One of the more common reactions to the idea of a summer season goes something like this: “Well, yeah, it’s really cold now. But it’ll be way too hot for baseball in July and August.”
From what I’ve seen, the supporters of an April to August calendar laugh this one off. Why? There’s a seemingly obvious solution. Play night games. For eighty-odd years, this has been baseball’s trademark method of beating the heat. Major League Baseball does it. The minor leagues do it. Summer leagues do it. Play at night, the reasoning goes, and you keep the fans cool, happy, and coming to the park in droves. Problem solved.
But things aren’t that simple. An all-night-games-all-the-time utopia is at odds with one of the biggest reasons the sport would make this change in the first place. Television.
For the past few years, TV money has been a boon for college baseball. In the 21st century, DVR-proof, Netflix-proof sports have become even more important for every major media company’s business plan. They’re shelling out ever-larger sums for broadcast rights. Even sports like college baseball that up until recently could barely get a game on edgewise end up seeing the benefits. It makes all the sense in the world to keep on pursuing this new revenue stream. The thought about a summer season, for college baseball people, is “Just imagine if we could move completely out of the shadow of March Madness. Play from April to August, when ESPN and the conference networks are dying for live games to show. We’ll have the NCAA market to ourselves to show capacity crowds watching exciting baseball, and the sport’s profile will go through the roof.”
Now don’t get me wrong, there’s a lot I like about this scenario, but it doesn’t jive with the night-game solution to searing summer heat. For obvious reasons, a TV company that buys the rights to, say, SEC baseball would never, ever sign off on a full slate of 7:00 PM games every Friday and Saturday. (Take this coming May 2, for example. ESPN2, ESPNU, and the SEC Network are showing games at 12:00, 1:00, 3:30, 4:00, and 7:00.) Whether it’s the regular season, conference tournaments, or the NCAA’s, they’ll want to pack the day with as many game slots as possible to maximize the advertising-dollar return on their investment. This means games from 9:00 AM on the West Coast to 1:00 AM in the East. This is tough enough for schedulers now, when college baseball’s essentially just shown on a handful of networks, mostly in the ESPN family. What happens if more conferences add cable networks? If FS1, CBS Sports, and NBCSN decide to jump into the game, like they have in other college sports? We’ll see a scramble to jam as many TV slots into the calendar as possible, not unlike the ones happening around the sports world right now, from college hoops to English soccer, and from the NFL to our very own super regionals. Speaking of them, there’s only one reason Arizona had to play its 2012 Super Regional games in 100+ degree afternoon heat. Television. And the ratings-driven incentives that lead TV execs to make these kinds of calls aren’t going away.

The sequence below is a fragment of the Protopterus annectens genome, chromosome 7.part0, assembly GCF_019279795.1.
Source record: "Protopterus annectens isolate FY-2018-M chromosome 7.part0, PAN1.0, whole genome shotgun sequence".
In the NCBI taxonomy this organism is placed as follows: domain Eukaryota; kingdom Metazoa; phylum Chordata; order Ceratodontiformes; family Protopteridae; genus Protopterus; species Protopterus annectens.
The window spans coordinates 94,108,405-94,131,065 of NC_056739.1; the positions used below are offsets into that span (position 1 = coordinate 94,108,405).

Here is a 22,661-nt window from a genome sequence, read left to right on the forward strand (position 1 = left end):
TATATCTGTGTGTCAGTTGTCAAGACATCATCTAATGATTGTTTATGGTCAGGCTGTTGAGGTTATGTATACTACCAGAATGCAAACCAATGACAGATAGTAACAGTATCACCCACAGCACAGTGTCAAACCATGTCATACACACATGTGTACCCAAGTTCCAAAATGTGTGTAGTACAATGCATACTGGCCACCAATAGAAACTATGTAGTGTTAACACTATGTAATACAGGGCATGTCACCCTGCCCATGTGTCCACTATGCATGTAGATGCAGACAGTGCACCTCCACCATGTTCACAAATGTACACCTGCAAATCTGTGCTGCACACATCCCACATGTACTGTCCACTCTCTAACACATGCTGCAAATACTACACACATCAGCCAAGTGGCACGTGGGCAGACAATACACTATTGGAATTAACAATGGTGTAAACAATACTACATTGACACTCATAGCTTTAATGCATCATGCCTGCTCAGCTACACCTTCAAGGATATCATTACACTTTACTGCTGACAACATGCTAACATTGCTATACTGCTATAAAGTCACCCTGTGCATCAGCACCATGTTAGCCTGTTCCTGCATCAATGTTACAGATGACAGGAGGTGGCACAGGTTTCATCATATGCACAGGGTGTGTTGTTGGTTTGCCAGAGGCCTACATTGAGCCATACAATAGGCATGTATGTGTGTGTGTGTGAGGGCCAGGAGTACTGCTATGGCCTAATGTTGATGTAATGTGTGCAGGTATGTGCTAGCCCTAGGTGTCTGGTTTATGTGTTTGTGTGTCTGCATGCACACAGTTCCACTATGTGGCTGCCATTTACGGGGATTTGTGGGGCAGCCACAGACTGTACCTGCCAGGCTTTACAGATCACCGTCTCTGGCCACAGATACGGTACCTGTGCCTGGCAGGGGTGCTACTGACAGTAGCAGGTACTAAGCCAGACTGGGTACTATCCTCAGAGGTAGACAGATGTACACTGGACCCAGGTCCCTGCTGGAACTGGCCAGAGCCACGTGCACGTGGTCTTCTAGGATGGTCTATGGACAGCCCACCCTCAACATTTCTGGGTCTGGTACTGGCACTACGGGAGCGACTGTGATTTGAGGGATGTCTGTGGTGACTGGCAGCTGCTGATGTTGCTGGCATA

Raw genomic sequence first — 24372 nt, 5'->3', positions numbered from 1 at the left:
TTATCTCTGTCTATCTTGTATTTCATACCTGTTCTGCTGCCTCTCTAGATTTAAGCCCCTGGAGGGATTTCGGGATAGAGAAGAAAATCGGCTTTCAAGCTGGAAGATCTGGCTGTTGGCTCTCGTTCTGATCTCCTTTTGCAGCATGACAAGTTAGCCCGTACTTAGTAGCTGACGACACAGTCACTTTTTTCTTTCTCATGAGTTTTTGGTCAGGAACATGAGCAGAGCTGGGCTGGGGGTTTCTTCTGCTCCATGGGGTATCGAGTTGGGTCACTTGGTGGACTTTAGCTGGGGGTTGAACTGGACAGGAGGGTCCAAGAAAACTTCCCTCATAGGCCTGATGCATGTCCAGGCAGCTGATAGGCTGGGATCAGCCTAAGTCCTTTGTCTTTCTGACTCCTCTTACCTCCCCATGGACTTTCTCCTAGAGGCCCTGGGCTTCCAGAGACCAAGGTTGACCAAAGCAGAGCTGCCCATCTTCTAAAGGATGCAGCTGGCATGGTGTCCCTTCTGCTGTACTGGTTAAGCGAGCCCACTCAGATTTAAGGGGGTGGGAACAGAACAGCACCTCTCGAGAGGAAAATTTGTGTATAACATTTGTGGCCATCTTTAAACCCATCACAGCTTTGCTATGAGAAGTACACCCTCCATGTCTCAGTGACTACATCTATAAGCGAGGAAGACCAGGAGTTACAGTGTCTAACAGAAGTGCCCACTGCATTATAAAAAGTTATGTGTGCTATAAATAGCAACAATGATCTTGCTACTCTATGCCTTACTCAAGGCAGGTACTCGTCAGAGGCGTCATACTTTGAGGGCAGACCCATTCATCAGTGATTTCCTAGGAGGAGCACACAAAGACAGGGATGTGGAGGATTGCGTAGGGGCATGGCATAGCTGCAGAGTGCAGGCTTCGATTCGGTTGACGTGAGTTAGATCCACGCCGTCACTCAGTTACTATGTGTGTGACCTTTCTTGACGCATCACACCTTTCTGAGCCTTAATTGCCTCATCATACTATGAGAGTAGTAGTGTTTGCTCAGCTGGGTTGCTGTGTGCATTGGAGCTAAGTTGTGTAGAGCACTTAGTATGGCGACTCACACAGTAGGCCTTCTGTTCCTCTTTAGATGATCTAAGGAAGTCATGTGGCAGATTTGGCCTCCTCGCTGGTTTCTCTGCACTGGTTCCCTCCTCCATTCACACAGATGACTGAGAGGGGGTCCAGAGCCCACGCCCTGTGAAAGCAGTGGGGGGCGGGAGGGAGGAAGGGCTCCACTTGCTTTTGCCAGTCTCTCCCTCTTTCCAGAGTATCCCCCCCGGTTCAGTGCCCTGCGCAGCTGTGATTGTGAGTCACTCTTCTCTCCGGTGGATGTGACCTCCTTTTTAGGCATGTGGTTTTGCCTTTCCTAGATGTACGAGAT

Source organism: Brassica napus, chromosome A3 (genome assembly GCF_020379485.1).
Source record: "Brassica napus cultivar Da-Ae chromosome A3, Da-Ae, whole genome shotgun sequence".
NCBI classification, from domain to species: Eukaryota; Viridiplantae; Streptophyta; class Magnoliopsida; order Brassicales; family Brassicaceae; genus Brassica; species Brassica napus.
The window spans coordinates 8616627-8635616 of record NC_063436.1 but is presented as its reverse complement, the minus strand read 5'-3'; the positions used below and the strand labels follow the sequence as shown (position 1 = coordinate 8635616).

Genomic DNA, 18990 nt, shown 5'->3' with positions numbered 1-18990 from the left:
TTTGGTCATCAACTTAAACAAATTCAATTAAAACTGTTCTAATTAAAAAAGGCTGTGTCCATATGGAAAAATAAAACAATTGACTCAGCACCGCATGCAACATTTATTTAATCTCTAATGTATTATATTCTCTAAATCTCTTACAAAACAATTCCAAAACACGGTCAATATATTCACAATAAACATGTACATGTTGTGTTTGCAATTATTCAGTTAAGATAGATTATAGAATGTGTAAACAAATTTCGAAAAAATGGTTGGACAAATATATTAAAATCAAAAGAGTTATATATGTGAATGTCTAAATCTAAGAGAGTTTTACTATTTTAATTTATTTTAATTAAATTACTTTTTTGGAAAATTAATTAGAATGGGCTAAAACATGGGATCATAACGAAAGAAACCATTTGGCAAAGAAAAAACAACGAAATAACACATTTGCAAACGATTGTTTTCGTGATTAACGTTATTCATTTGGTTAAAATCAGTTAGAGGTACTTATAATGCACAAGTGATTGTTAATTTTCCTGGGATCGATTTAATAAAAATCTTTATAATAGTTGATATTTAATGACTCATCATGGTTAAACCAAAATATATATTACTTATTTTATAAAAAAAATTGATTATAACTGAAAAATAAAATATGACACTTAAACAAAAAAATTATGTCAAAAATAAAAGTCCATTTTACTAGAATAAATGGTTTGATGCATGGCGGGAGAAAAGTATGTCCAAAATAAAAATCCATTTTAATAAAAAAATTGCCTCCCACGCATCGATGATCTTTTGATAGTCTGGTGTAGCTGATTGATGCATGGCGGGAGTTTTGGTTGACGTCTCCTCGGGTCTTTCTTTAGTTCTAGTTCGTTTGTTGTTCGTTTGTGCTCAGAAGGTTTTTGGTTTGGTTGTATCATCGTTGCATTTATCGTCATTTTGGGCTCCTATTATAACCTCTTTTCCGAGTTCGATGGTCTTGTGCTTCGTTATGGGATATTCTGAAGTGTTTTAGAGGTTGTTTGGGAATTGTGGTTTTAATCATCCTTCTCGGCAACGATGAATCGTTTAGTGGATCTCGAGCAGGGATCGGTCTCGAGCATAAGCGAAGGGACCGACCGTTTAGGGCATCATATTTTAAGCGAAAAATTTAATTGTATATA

The end result? A heck of a lot of day games. Even without TV, we’d have afternoon games on getaway Sundays. When you mix a summer season with a television exec’s penchant for noon-to-midnight scheduling, the number of June and July day games goes through the roof. And it’s not the couple hundred fans at games in Savannah, Georgia, or Bakersfield, California who have to worry. TV doesn’t want the MEAC or the WAC, so if the weather heats up, they can play under the lights. No, TV wants power-conference programs to net them ratings in those noontime and 3:30 PM slots before the primetime matchup in the evening. In the end, it’s fans in college baseball hotspots (no pun intended) like Austin, Baton Rouge, Tempe, and Tallahassee who’ll have to suffer through the most 100-degree heat.
This is why college baseball in the summer really would be too hot. The reply that the MLB, Southern minor leagues, and summer leagues are doing fine with things just doesn’t cut it. Rob Manfred has 30 different networks to show 30 different teams, and he doesn’t have to expand a sport that up until a few years ago felt lucky to have a dozen games a year on national television. The Mississippi Braves don’t have to worry about accommodating wall-to-wall programming demands from ESPN. The Forest City Owls don’t have to squeeze four games into one day at a single-site conference tournament. Division I baseball faces unique challenges that these other brands of baseball don’t. Thinking that everyone will play games after the sun goes down, no questions asked, just isn’t realistic.
Ultimately, here’s what college baseball needs to do. Focus on its crown jewel in Omaha. Don’t agonize over how to get a few hundred more people to come out in week two to see an SEC power beat up on some SWAC school. Pour all your energy into maximizing returns from the electrifying, win-or-go-home playoffs that make our sport great. Host conference tournaments and regionals on gorgeous May afternoons, not in the middle of July. And for goodness’ sake, let the most storied championship atmosphere in college sports shine— keep playing it in a month where Omaha’s enjoying low 80s, not one where average temperatures approach 90 and no one’s surprised when the thermometer breaks 100. Keep the long-term interests of the game in mind. Don’t lose sight of the forest over a couple of snow-covered February trees.